OBJECTIVE: Cervical cancer is the second most common cancer disease affecting the female population. A key factor in development of the disease is the human papillomavirus infection (HPV). The disease is also impacted by epigenetic changes such as DNA methylation, which causes activation or exclusion of certain genes, and simultaneously the hypermethylation of cytosines in the promoters and turn-off of previously active genes occur. In this study, we focused on the introduction of pyrosequencing for the detection of DNA methylation of the selected CADM1 and MAL genes.
METHODS: DNA was isolated from cytological cervical smear of patients with different types of dysplasia [L-SIL (n=14), ASC-US (n=15), H-SIL (n=1)] and four control samples from healthy women. Prepared samples were further analyzed by bisulfite conversion and subsequent pyrosequencing (Pyromark Q96 ID, Qiagen, Germany). We examined the extent of methylation of CpG islands and as control samples of this method we used a fully methylated and unmethylated DNA. Methylation level (Met level) from each sample was quantified as the mean value [sum of all methylated CpG islands in %/total number of CpG islands (MAL n=4; CADM1 n=3)].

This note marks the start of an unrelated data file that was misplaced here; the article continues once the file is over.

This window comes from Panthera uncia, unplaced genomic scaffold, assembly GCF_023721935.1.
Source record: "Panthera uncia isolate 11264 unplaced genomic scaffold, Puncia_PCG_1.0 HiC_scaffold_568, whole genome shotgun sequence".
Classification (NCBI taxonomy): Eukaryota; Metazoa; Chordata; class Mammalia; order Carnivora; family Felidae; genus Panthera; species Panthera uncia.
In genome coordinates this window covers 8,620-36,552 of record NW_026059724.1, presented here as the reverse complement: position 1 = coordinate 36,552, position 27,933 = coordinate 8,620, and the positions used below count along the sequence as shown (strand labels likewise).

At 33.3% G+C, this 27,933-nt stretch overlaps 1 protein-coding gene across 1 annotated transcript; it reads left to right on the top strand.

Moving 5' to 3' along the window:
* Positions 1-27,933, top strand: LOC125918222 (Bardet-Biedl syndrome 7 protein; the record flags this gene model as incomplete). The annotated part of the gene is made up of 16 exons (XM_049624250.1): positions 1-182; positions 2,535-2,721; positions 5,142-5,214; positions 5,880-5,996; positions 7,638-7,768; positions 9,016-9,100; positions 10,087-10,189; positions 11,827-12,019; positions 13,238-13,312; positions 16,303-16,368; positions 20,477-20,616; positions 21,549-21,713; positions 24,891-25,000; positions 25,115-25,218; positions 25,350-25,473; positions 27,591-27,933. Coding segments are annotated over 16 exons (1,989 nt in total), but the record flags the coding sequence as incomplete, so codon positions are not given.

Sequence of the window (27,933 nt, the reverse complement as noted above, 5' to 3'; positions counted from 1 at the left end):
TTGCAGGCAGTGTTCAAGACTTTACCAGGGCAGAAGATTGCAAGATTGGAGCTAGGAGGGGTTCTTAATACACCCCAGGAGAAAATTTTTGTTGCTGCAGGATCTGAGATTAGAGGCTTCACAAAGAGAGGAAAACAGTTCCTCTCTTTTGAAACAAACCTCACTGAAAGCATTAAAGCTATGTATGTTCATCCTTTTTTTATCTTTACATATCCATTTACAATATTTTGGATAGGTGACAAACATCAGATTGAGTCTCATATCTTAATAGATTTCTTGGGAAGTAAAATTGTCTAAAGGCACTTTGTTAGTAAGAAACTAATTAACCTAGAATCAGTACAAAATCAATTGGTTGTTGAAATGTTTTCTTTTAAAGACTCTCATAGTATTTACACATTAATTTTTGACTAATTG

RESULTS: In total, 30 clinical samples and 4 control samples from healthy women were analyzed. By means of the analysis of the CADM1promoter region, the values of the Met level were obtained [fully methylated DNA (94.83 and 88); completely unmethylated DNA (0 and 0); and control samples from healthy patients (6.825 and 0.825), L-SIL (2.107 and 2.778), ASC-US (7.313 and 3.626), H-SIL (0 and 0)]. By means of the analysis of the MAL promoter region, the values of Met level were obtained [fully methylated DNA (53.25); completely unmethylated DNA (0.875); and control samples from healthy patients (2.925), L-SIL (1.517), ASC-US (2.833), and H-SIL (4)].
CONCLUSION: We introduced a pyrosequencing method for quantification of methylation of CADM1, MAL promoter regions, and detected methylations in clinical samples and also some basal methylation in healthy women.